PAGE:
A night of terror

A chilling account of the Taliban attack on Karachi Airport, by civilians and troops who were in the middle of the action

A night of terror
Two people armed with sub-machine guns and wearing Airport Security Force (ASF) uniforms approached a checkpost at Karachi’s old airport which now handles VVIP, Cargo and Hajj flights. Muhammad Ashraf, an actual ASF operative, immediately suspected foul play. He told them to back off. “But it was too late,” according to another operative Yaqoob Khan. “A sniper took off the two guards stationed at the gate along with a PIA staff member who had just finished his duty.” In a commando formation, five militants armed with AK47 assault weapons, rocket propelled grenades, walkie-talkies, suicide belts, grenade launchers and food, stormed into the old terminal. Another team of five militants approached separately from a different side, after being given the cover.

Aeronautical engineer Fakarul Khan was on a night-shift in one of the hangars close to where the cargo planes are parked. Upon hearing gunshots, his colleagues ran to find refuge in one of the cold storage units. Caught by surprise, he couldn’t run and was shot dead.

At 11:20pm, officials had realized the gravity of the situation. All flights coming to Karachi Airport were diverted. A spokesman for PIA, Mashud Tajwar, added that two domestic flights bound for Karachi had been diverted to nearby airports. The situation, according to Civil Aviation Authority (CAA) spokesman Abid Qaimkhani, was “uncertain but these are the days we were trained for.”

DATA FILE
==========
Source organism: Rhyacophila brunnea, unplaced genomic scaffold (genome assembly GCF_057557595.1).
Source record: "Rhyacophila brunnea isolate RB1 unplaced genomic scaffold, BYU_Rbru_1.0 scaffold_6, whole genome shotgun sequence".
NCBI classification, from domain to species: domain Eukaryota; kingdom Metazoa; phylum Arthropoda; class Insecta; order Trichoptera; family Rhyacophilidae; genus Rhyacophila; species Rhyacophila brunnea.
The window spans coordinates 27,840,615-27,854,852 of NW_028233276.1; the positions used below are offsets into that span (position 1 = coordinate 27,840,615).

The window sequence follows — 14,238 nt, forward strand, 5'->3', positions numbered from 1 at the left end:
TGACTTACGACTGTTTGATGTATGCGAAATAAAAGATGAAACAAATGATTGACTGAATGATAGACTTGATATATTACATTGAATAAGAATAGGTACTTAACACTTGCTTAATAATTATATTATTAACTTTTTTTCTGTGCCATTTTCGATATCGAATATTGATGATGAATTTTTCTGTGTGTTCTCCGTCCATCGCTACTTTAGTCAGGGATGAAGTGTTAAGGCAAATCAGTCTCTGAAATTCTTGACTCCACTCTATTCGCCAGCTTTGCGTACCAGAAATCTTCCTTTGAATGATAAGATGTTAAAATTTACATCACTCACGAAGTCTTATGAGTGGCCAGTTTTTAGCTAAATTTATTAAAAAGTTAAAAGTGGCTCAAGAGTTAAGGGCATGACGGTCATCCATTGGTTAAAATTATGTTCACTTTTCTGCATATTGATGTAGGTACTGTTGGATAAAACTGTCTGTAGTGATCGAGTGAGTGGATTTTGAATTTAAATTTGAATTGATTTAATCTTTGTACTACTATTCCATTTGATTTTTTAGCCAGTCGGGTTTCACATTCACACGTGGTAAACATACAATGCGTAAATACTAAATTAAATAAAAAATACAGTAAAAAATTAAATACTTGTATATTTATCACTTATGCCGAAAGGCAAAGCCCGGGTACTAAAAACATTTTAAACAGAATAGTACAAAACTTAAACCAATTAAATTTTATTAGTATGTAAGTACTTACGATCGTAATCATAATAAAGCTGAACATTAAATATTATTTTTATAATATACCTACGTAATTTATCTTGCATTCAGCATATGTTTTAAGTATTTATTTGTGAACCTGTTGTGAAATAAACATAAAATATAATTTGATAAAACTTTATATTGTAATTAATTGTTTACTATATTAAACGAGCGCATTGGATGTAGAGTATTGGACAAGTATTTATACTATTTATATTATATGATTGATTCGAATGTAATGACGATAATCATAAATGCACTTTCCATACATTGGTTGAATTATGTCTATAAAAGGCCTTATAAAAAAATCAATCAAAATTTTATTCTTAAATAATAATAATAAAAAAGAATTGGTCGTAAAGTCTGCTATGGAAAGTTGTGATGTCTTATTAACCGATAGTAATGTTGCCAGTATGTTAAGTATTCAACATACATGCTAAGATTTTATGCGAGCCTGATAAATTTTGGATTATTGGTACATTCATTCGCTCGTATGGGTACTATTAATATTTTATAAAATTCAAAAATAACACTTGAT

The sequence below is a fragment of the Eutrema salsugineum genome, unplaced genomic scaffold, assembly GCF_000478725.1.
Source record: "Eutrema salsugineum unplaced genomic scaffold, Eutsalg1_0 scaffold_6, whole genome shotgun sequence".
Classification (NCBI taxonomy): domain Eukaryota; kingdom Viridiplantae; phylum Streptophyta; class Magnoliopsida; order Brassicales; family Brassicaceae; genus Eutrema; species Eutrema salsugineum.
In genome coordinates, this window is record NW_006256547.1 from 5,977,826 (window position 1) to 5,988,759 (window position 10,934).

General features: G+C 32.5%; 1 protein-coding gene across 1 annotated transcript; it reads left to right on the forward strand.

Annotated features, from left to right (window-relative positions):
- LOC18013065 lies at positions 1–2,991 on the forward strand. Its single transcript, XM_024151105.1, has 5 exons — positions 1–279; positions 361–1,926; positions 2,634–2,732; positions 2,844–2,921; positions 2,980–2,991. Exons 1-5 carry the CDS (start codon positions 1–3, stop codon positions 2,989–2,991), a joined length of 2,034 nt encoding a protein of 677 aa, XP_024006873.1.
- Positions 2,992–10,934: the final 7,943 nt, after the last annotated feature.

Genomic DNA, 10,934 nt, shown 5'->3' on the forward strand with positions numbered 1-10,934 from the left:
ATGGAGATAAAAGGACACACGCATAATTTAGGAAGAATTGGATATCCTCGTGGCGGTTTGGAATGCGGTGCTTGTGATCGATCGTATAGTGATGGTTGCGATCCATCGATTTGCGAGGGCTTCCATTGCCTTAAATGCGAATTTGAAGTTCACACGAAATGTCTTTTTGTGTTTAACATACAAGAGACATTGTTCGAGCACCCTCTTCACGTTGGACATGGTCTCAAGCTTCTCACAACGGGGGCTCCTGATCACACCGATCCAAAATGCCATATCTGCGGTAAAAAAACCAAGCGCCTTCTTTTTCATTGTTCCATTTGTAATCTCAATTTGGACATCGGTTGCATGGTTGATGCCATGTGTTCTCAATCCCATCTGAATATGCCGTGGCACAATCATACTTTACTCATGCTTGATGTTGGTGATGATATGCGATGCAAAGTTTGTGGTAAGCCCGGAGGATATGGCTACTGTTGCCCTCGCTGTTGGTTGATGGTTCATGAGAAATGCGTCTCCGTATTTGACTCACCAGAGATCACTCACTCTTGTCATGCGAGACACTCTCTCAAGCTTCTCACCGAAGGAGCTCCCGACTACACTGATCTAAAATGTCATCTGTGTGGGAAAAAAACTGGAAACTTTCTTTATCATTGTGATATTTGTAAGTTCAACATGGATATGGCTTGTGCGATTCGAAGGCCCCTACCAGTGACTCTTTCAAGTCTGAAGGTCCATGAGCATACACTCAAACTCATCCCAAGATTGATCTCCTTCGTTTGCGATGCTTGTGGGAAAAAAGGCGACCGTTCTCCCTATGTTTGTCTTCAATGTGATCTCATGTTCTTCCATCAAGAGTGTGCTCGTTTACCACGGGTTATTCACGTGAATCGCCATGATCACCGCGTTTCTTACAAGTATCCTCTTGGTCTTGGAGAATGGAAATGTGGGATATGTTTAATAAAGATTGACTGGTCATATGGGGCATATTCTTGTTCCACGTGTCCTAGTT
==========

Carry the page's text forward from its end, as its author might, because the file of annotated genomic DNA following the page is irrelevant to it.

Later, Interior Minister Chaudry Nisar said the attackers “wanted to hijack a plane and possibly take hostages”. That is perhaps why they had brought food, medicine and flying manuals with them.

Back inside Jinnah Terminal – the new Karachi airport right next to the old terminal – Ghazala Kamran was heading PIA’s shift, working with over 400 colleagues. “Evacuate the airport. There are terrorists inside the airport,” her boss told her over the phone. Ghazala remained calm and reported the incident to security. Soon, Pakistan’s largest airport was on red alert, with paramilitary forces taking over the terminal.

[quote]"If even a single aircraft is damaged, we are not commandos"[/quote]

“We thought that there had been a coup, seeing all the paramilitary forces and military troops entering Jinnah Terminal. They wouldn’t allow anyone to leave the airport,” said Habib Khan, 38, a stranded passenger.

Meanwhile, Emirates flight 602 was already on the runaway, caught in the midst of one of the largest attacks on any airport in the history of the world. Saim Rizvi was on board along with hundreds of passengers who were informed by the captain about the incident. Ground staff had deserted the plane. “We were hearing gunshots and sounds of explosions and there was panic in the plane,” said Rizvi, who was tweeting from inside the aircraft all along.